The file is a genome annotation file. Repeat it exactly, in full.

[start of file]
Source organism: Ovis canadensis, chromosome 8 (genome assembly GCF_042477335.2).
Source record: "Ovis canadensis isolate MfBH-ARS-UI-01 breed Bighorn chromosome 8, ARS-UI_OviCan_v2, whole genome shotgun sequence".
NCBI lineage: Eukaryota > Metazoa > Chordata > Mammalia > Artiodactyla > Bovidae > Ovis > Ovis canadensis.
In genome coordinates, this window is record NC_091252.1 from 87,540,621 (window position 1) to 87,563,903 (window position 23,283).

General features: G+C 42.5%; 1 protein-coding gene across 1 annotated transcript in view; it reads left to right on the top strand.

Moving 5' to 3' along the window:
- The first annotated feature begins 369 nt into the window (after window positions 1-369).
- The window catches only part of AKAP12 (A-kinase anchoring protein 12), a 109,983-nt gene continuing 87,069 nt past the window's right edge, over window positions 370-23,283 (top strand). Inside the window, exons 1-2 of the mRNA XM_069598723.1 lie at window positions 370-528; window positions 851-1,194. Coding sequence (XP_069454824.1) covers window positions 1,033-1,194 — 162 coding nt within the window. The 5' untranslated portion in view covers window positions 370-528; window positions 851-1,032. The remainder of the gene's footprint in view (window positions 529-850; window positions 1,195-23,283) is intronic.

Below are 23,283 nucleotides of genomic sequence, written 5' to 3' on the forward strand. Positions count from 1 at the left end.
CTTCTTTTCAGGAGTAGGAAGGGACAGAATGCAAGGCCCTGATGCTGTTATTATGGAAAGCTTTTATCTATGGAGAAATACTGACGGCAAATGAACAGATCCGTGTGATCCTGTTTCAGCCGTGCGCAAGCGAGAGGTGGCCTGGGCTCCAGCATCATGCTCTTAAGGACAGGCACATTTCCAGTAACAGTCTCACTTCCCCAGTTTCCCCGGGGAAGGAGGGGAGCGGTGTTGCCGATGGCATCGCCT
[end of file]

Source organism: Ovis canadensis, chromosome 8 (genome assembly GCF_042477335.2).
Source record: "Ovis canadensis isolate MfBH-ARS-UI-01 breed Bighorn chromosome 8, ARS-UI_OviCan_v2, whole genome shotgun sequence".
NCBI lineage: Eukaryota > Metazoa > Chordata > Mammalia > Artiodactyla > Bovidae > Ovis > Ovis canadensis.
In genome coordinates, this window is record NC_091252.1 from 87,540,621 (window position 1) to 87,563,903 (window position 23,283).

General features: G+C 42.5%; 1 protein-coding gene across 1 annotated transcript in view; it reads left to right on the top strand.

Moving 5' to 3' along the window:
- The first annotated feature begins 369 nt into the window (after window positions 1-369).
- The window catches only part of AKAP12 (A-kinase anchoring protein 12), a 109,983-nt gene continuing 87,069 nt past the window's right edge, over window positions 370-23,283 (top strand). Inside the window, exons 1-2 of the mRNA XM_069598723.1 lie at window positions 370-528; window positions 851-1,194. Coding sequence (XP_069454824.1) covers window positions 1,033-1,194 — 162 coding nt within the window. The 5' untranslated portion in view covers window positions 370-528; window positions 851-1,032. The remainder of the gene's footprint in view (window positions 529-850; window positions 1,195-23,283) is intronic.

Below are 23,283 nucleotides of genomic sequence, written 5' to 3' on the forward strand. Positions count from 1 at the left end.
CTTCTTTTCAGGAGTAGGAAGGGACAGAATGCAAGGCCCTGATGCTGTTATTATGGAAAGCTTTTATCTATGGAGAAATACTGACGGCAAATGAACAGATCCGTGTGATCCTGTTTCAGCCGTGCGCAAGCGAGAGGTGGCCTGGGCTCCAGCATCATGCTCTTAAGGACAGGCACATTTCCAGTAACAGTCTCACTTCCCCAGTTTCCCCGGGGAAGGAGGGGAGCGGTGTTGCCGATGGCATCGCCT